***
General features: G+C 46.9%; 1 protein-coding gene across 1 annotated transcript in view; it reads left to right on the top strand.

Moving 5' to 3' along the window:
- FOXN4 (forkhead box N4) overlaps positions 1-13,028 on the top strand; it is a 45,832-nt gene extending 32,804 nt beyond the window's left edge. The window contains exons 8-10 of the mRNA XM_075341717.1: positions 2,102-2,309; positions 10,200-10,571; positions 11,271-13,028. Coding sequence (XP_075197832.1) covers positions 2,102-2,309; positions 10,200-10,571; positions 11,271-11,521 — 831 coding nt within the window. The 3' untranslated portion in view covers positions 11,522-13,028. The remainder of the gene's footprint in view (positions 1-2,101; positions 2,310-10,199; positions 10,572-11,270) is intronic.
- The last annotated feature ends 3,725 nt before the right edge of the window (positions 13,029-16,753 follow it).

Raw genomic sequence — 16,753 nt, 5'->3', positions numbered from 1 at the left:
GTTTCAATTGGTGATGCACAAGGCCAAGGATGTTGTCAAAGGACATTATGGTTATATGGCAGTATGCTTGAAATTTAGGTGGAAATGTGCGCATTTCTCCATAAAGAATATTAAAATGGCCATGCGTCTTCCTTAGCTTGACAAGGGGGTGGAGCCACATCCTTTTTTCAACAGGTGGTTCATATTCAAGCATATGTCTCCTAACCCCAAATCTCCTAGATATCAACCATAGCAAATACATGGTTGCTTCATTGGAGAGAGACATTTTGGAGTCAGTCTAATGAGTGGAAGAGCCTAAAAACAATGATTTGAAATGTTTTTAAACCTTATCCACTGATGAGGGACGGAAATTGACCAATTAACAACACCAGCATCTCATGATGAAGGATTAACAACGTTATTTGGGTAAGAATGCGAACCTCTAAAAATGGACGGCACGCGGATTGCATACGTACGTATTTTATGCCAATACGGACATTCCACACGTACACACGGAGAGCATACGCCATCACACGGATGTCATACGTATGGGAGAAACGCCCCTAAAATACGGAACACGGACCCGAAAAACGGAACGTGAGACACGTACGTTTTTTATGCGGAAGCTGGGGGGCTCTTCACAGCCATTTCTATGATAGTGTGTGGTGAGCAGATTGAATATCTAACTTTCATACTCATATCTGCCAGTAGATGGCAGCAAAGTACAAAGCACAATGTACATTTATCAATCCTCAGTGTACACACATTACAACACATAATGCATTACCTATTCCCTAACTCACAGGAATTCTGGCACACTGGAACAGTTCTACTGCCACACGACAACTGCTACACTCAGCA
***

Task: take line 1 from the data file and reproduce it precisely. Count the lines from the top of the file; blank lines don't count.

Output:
General features: G+C 46.9%; 1 protein-coding gene across 1 annotated transcript in view; it reads left to right on the top strand.